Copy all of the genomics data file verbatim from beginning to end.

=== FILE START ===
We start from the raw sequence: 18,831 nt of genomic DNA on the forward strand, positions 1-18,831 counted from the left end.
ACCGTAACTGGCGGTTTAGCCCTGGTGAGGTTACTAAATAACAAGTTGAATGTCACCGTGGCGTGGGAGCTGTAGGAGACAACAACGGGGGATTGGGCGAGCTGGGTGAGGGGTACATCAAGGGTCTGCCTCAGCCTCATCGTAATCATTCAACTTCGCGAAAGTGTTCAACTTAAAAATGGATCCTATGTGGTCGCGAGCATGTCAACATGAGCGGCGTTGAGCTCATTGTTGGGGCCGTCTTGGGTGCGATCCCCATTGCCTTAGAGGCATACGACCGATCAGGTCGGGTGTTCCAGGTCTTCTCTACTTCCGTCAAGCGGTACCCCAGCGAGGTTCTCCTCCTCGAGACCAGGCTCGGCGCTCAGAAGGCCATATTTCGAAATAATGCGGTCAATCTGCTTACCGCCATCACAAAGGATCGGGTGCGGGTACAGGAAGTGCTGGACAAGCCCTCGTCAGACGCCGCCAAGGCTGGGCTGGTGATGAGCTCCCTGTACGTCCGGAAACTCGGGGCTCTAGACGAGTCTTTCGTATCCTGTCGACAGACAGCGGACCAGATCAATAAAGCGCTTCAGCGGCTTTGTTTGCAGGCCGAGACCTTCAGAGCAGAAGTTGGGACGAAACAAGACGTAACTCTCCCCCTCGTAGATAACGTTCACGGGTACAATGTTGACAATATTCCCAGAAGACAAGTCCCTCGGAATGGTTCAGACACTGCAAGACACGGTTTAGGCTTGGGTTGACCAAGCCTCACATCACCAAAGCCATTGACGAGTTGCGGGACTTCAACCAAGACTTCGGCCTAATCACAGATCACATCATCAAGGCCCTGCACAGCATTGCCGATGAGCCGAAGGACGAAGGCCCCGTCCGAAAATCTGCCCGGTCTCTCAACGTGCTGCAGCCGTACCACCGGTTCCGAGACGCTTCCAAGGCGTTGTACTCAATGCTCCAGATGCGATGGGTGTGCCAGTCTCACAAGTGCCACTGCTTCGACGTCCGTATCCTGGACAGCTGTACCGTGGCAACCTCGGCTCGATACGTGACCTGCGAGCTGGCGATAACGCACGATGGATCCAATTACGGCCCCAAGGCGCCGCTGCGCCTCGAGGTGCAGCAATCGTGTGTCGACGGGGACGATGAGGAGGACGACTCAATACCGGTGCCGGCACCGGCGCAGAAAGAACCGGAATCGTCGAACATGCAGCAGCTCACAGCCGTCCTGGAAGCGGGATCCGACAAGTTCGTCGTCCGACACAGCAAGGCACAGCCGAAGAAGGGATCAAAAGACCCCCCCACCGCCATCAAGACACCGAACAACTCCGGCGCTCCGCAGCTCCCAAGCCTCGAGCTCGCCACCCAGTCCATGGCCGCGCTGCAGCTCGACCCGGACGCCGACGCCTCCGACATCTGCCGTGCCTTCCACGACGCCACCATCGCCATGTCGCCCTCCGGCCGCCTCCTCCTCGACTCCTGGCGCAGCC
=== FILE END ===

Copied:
We start from the raw sequence: 18,831 nt of genomic DNA on the forward strand, positions 1-18,831 counted from the left end.
ACCGTAACTGGCGGTTTAGCCCTGGTGAGGTTACTAAATAACAAGTTGAATGTCACCGTGGCGTGGGAGCTGTAGGAGACAACAACGGGGGATTGGGCGAGCTGGGTGAGGGGTACATCAAGGGTCTGCCTCAGCCTCATCGTAATCATTCAACTTCGCGAAAGTGTTCAACTTAAAAATGGATCCTATGTGGTCGCGAGCATGTCAACATGAGCGGCGTTGAGCTCATTGTTGGGGCCGTCTTGGGTGCGATCCCCATTGCCTTAGAGGCATACGACCGATCAGGTCGGGTGTTCCAGGTCTTCTCTACTTCCGTCAAGCGGTACCCCAGCGAGGTTCTCCTCCTCGAGACCAGGCTCGGCGCTCAGAAGGCCATATTTCGAAATAATGCGGTCAATCTGCTTACCGCCATCACAAAGGATCGGGTGCGGGTACAGGAAGTGCTGGACAAGCCCTCGTCAGACGCCGCCAAGGCTGGGCTGGTGATGAGCTCCCTGTACGTCCGGAAACTCGGGGCTCTAGACGAGTCTTTCGTATCCTGTCGACAGACAGCGGACCAGATCAATAAAGCGCTTCAGCGGCTTTGTTTGCAGGCCGAGACCTTCAGAGCAGAAGTTGGGACGAAACAAGACGTAACTCTCCCCCTCGTAGATAACGTTCACGGGTACAATGTTGACAATATTCCCAGAAGACAAGTCCCTCGGAATGGTTCAGACACTGCAAGACACGGTTTAGGCTTGGGTTGACCAAGCCTCACATCACCAAAGCCATTGACGAGTTGCGGGACTTCAACCAAGACTTCGGCCTAATCACAGATCACATCATCAAGGCCCTGCACAGCATTGCCGATGAGCCGAAGGACGAAGGCCCCGTCCGAAAATCTGCCCGGTCTCTCAACGTGCTGCAGCCGTACCACCGGTTCCGAGACGCTTCCAAGGCGTTGTACTCAATGCTCCAGATGCGATGGGTGTGCCAGTCTCACAAGTGCCACTGCTTCGACGTCCGTATCCTGGACAGCTGTACCGTGGCAACCTCGGCTCGATACGTGACCTGCGAGCTGGCGATAACGCACGATGGATCCAATTACGGCCCCAAGGCGCCGCTGCGCCTCGAGGTGCAGCAATCGTGTGTCGACGGGGACGATGAGGAGGACGACTCAATACCGGTGCCGGCACCGGCGCAGAAAGAACCGGAATCGTCGAACATGCAGCAGCTCACAGCCGTCCTGGAAGCGGGATCCGACAAGTTCGTCGTCCGACACAGCAAGGCACAGCCGAAGAAGGGATCAAAAGACCCCCCCACCGCCATCAAGACACCGAACAACTCCGGCGCTCCGCAGCTCCCAAGCCTCGAGCTCGCCACCCAGTCCATGGCCGCGCTGCAGCTCGACCCGGACGCCGACGCCTCCGACATCTGCCGTGCCTTCCACGACGCCACCATCGCCATGTCGCCCTCCGGCCGCCTCCTCCTCGACTCCTGGCGCAGCC